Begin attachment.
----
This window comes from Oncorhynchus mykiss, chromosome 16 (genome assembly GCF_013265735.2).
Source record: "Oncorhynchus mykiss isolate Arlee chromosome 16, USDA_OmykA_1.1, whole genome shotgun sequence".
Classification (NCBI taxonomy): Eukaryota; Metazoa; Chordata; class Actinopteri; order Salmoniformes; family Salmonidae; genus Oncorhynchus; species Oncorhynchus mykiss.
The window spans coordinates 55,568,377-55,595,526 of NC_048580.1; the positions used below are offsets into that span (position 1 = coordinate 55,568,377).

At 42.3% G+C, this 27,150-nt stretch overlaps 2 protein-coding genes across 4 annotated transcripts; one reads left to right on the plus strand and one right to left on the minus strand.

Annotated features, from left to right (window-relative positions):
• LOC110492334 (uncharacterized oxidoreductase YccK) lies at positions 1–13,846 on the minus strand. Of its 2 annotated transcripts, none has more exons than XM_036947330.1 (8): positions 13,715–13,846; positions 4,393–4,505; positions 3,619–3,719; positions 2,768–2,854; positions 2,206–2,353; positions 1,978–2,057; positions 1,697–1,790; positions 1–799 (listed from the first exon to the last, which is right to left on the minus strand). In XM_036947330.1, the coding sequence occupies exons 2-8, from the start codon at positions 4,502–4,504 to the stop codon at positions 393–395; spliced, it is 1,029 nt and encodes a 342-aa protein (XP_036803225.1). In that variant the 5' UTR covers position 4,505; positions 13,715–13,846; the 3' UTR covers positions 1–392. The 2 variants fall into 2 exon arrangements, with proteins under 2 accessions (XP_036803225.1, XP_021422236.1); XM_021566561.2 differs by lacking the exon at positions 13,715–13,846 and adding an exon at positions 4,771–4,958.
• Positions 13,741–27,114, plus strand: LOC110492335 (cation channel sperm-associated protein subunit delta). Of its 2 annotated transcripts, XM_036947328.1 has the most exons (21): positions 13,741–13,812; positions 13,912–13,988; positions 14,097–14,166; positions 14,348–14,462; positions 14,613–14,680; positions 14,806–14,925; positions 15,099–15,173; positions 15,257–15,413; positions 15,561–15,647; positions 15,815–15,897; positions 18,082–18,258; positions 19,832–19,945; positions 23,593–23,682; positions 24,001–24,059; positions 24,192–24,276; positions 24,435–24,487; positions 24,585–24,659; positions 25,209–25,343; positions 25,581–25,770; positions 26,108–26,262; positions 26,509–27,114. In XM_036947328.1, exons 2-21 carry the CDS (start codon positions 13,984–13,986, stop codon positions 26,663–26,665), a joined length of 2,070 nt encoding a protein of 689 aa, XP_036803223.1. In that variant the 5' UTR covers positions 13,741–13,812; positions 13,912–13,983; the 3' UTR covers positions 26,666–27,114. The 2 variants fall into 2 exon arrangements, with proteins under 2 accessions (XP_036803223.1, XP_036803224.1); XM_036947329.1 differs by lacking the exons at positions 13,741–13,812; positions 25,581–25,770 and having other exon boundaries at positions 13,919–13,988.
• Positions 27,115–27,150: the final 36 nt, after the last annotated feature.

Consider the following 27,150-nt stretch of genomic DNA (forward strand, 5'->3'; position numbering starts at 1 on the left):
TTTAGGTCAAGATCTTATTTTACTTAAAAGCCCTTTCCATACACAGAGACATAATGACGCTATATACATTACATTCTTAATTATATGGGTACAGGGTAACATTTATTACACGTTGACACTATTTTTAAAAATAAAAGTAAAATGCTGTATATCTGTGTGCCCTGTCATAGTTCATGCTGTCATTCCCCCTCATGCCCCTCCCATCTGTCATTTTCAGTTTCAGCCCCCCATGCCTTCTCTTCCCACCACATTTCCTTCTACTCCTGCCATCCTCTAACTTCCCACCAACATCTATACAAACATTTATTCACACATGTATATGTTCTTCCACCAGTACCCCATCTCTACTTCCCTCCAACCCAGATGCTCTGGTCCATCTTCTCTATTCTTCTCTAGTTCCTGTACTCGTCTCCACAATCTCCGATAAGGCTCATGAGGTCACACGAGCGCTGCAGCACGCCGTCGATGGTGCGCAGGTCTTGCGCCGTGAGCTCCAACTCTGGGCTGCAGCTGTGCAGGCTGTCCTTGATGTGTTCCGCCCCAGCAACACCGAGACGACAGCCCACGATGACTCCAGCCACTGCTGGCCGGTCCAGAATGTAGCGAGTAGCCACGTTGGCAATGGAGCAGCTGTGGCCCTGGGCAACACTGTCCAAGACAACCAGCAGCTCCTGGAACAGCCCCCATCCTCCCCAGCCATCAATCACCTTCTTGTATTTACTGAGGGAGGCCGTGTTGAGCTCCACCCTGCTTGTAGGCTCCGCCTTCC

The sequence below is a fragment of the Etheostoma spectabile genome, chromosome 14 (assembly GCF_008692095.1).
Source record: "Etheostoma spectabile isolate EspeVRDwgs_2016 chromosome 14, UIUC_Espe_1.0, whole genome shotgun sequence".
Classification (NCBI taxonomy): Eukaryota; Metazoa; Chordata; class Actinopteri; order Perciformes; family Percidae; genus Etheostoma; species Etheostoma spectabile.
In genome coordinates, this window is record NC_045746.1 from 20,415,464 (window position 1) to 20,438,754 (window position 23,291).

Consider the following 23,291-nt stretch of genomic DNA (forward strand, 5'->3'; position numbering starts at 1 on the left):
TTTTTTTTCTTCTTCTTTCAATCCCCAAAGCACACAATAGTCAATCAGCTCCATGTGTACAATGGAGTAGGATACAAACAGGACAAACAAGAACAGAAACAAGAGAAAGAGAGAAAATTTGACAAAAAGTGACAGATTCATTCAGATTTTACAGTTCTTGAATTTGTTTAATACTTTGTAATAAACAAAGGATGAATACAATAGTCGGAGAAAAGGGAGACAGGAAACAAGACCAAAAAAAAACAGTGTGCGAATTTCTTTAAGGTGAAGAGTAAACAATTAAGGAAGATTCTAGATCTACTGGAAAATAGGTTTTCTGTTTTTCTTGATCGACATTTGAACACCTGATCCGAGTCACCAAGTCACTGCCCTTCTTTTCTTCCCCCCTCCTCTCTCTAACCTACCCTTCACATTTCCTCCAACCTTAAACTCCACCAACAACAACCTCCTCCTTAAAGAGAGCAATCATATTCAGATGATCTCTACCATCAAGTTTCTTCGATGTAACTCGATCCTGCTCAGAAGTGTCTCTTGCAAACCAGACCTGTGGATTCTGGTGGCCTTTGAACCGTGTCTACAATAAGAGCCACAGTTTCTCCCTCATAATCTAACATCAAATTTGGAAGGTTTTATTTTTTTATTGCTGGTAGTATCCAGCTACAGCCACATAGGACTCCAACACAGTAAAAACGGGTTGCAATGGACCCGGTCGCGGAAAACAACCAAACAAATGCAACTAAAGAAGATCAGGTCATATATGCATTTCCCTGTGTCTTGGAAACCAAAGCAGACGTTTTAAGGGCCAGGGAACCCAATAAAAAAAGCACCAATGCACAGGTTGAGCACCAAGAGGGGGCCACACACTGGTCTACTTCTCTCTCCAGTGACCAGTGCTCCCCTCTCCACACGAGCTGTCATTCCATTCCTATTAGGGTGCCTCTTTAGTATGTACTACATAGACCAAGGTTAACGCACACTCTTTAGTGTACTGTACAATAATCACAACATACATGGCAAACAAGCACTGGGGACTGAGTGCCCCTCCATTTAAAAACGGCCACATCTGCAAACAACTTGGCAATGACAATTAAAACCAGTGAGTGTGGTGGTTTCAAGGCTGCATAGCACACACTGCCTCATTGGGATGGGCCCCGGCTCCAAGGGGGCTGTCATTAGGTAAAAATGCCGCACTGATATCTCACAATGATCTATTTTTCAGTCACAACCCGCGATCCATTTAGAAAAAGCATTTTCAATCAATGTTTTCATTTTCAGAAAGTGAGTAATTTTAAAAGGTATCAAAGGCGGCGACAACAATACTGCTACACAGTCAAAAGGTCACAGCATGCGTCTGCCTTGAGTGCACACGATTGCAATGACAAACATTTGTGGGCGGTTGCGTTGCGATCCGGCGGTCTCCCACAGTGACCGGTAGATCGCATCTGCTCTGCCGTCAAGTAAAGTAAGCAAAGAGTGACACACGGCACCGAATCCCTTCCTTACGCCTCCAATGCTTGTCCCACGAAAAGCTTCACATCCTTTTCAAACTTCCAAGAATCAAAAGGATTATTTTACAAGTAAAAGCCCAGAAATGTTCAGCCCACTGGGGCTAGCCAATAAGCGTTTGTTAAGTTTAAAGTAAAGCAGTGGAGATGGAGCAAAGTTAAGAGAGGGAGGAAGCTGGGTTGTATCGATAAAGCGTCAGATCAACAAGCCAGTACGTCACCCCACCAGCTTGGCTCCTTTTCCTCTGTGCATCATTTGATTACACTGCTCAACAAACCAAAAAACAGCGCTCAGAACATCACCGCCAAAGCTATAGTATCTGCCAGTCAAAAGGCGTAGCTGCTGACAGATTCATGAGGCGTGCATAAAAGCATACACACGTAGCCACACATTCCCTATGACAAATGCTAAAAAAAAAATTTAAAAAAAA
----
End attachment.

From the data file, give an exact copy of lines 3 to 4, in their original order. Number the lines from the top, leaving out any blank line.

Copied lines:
Classification (NCBI taxonomy): Eukaryota; Metazoa; Chordata; class Actinopteri; order Salmoniformes; family Salmonidae; genus Oncorhynchus; species Oncorhynchus mykiss.
The window spans coordinates 55,568,377-55,595,526 of NC_048580.1; the positions used below are offsets into that span (position 1 = coordinate 55,568,377).